After successfully debating Bill Nye, a celebrity scientist, Ken Ham built a $92 million theme park in Kentucky with a full-size replica of Noah’s Ark as a centerpiece to promote his belief in Biblical Creationism. People are flocking to the park, and its Biblical message of creation seems to be gaining popularity. This belief has not caught on in Judaism, but the reasons may surprise you.
A Pew poll in February showed that 34 percent of Americans choose creationism over evolution, and another 25 percent believe in evolution guided by a supreme being (intelligent design). The poll went into detail, showing that 57 percent of Evangelical Christians believe in creationism, with another 25 percent believing in natural processes guided by a supreme being, leaving only 11 percent who believe in evolution.
On the other hand, the Pew poll showed that 58 percent of Jews believed the world came about through natural processes, another 18 percent believed these processes were guided by a supreme being, and only 16 percent believed the world has always existed in its present form.
It may seem paradoxical that the People of the Book, who received the Torah directly from God, would reject a belief based on a literal reading of the Bible. But although many see creationism as a choice of belief and Bible over science and data, Jews have worked hard to live successfully in both worlds.
In its purest form, creationism understands the world as coming into existence, fully formed, in six calendar days of 24 hours each, with man created separately as the pinnacle of God’s work. It precludes evolutionary theory and theories about the origin of the universe, leading to a conflict on estimates of when the earth and the universe were created.
Scientists generally agree the earth was formed 4.5 billion years ago. Most scientists claim the Big Bang that brought the universe into existence occurred approximately 14 billion years ago. Young Earth creationists believe both events occurred simultaneously between 6,000 and 10,000 years ago.
As director of the Biblical Museum of Natural History, Rabbi Natan Slifkin embodies the ideal of a Biblical scientist. He doesn’t see any contradictions between the worlds of Bible and science. Judaism, he explains, has always been able to accommodate science and theology. He quoted the Rambam, a preeminent medieval Sephardic Jewish philosopher.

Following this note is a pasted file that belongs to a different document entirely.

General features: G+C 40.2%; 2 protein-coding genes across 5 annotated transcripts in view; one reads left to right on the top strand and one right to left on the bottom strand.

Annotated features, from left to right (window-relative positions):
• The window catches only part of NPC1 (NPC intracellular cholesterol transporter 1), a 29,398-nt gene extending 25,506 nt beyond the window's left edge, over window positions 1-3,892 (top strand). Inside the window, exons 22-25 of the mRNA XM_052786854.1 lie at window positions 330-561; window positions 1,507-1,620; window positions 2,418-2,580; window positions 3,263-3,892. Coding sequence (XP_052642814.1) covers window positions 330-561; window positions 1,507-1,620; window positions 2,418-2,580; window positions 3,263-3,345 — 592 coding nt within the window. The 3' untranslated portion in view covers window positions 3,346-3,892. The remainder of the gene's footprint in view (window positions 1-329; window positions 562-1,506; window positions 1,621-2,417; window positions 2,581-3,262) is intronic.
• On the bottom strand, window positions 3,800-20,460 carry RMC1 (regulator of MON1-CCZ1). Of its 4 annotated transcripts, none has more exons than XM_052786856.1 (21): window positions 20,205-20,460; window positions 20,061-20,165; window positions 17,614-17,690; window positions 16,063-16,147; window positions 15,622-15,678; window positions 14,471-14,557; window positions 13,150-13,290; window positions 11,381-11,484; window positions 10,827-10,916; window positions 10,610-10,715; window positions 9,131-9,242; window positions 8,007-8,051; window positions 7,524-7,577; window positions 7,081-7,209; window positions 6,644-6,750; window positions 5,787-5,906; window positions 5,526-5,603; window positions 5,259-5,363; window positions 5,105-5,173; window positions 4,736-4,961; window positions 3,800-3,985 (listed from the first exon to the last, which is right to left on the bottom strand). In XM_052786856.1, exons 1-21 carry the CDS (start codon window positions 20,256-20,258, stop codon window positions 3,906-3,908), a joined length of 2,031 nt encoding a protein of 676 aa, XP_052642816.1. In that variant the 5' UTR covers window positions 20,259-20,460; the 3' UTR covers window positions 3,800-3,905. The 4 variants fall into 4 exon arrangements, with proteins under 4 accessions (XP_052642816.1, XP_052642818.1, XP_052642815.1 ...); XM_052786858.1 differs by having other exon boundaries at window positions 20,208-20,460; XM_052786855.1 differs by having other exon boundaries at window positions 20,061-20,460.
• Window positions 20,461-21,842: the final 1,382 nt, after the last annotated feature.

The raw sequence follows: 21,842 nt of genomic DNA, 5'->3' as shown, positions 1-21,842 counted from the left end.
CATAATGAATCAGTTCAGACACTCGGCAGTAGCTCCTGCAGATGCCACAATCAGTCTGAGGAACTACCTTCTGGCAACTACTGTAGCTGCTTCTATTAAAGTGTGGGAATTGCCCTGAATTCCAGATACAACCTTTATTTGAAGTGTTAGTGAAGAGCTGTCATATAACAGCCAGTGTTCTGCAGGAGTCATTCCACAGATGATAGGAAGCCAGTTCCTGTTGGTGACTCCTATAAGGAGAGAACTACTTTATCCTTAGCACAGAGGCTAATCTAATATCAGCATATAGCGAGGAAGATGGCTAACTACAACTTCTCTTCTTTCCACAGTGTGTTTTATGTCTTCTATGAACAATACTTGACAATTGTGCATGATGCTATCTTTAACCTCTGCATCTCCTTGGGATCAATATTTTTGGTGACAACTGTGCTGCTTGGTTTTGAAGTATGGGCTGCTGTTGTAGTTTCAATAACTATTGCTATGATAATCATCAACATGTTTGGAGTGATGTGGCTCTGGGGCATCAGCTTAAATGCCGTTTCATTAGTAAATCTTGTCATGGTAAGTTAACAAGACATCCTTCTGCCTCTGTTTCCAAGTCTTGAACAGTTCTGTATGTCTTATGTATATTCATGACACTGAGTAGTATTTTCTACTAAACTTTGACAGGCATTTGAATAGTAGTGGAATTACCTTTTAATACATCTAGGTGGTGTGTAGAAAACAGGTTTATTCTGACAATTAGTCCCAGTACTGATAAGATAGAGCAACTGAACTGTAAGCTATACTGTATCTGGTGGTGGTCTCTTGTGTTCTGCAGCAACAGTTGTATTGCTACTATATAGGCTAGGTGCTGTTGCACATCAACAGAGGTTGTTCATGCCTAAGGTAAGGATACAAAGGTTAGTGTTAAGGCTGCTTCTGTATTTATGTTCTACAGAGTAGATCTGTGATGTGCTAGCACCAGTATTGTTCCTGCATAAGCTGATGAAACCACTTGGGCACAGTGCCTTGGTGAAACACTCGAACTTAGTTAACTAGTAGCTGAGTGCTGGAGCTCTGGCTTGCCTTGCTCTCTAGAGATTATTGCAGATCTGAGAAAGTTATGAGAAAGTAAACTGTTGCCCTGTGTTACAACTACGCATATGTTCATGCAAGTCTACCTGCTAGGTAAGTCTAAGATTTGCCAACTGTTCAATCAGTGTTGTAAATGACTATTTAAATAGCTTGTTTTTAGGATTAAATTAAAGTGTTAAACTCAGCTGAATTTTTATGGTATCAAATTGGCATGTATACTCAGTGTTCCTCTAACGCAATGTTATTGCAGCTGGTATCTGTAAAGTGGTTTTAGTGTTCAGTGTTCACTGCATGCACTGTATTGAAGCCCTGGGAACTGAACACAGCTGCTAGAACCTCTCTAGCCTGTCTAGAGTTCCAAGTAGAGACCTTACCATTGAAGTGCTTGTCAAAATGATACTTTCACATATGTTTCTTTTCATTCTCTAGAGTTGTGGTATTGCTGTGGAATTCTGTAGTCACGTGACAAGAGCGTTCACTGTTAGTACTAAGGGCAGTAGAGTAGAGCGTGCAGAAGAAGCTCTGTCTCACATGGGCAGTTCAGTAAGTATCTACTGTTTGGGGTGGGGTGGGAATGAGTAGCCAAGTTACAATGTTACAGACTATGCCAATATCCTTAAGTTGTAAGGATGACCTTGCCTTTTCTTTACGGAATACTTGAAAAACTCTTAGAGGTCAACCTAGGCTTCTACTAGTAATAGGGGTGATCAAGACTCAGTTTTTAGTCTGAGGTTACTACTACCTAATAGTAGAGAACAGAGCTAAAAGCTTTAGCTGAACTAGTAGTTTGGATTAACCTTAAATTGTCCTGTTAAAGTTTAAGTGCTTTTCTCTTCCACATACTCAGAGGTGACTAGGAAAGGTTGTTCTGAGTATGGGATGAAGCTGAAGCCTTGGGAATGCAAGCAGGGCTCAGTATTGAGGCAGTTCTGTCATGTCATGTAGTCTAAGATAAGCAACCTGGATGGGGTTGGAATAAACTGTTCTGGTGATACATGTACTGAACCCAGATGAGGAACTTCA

“As Rambam said, accept the truth from wherever it comes,” he told Breaking Israel News. “According to the rationalist approach, it is preferable to explain creation in scientific terms, because it is always preferable to see God working within nature and a system of law. “
Conflicts do arise between Torah and science. The Hebrew calendar, presently standing at 5776, is, in theory, based on the creation of the world. Rabbi Slifkin again quoted the Rambam’s Guide to the Perplexed, in which the rabbinical scholar wrote, “The account of creation is not all to be taken literally.”
The Rambam went on to explain that the Six Days represent a conceptual rather than historical account of creation. Rabbi Slifkin cited Rabbi Dovid Tzvi Hoffman (1843-1921), a member of Agudath Israel’s Council of Torah Sages, who suggested that the Six Days of Creation were lengthy eras rather than 24-hour periods.
Evolution, the impetus for Ken Ham’s massive Biblical theme park, simply does not seem to be such a big deal for Jewish Biblical scholars.
“God can work through meteorology, through medicine, through history, and through developmental biology. This is why it makes no difference if the neo-Darwinian explanation of the mechanism for evolution is true or not,” Rabbi Slifkin explained. “All these descriptions were interpreted literally by the Sages of old, and yet almost all recent Torah scholars interpret them non-literally.”
Torah Judaism also differs from Bible-based Christian creationism on the point of the nature of man. Creationism holds that man is distinct from animals, owing to the separate description of his being “formed”. It is partly for this reason that creationists reject evolutionary theory.
Then Hashem God formed man of the dust of the ground, and breathed into his nostrils the breath of life; and man became a living soul. Genesis 2:7
Genesis describes man’s creation twice, and Rabbi Slifkin emphasized the version in the first chapter of Genesis.
And God created man in His own image, in the image of God created He him; male and female created He them. Genesis 1:27
“Classical Judaism has long maintained that man is not qualitatively different from animals in his physical aspects,” the rabbi noted. “Man’s unique identity is in his spiritual soul, not in his physical body and most certainly not in his physical origin.”
Professor Natan Aviezer of Bar Ilan University, a physicist and religious Jew, deals with this issue in his book Modern Science and Ancient Faith. He quotes Charles Darwin’s parting words in his manifesto on evolution, On the Origin of Species.
“There is a grandeur in this view of life, having been originally breathed by the Creator into a few forms or into one, and from so simple a beginning, endless forms most beautiful and most wonderful have been and are being evolved.” Charles Darwin
Aviezer also cites Samson Raphael Hirsch, an influential German rabbi and contemporary of Darwin, bringing a Rabbinic concept of Olam Ke’Minhago Noheg (the universe goes its accustomed way). God did not simply create the world and step back. Aviezer explains that God works within nature.
“This important principle explains how God interacts with His world,” wrote Professor Aviezer in his book. “It follows from this principle that no scientific discovery can cast doubt on the existence of God.”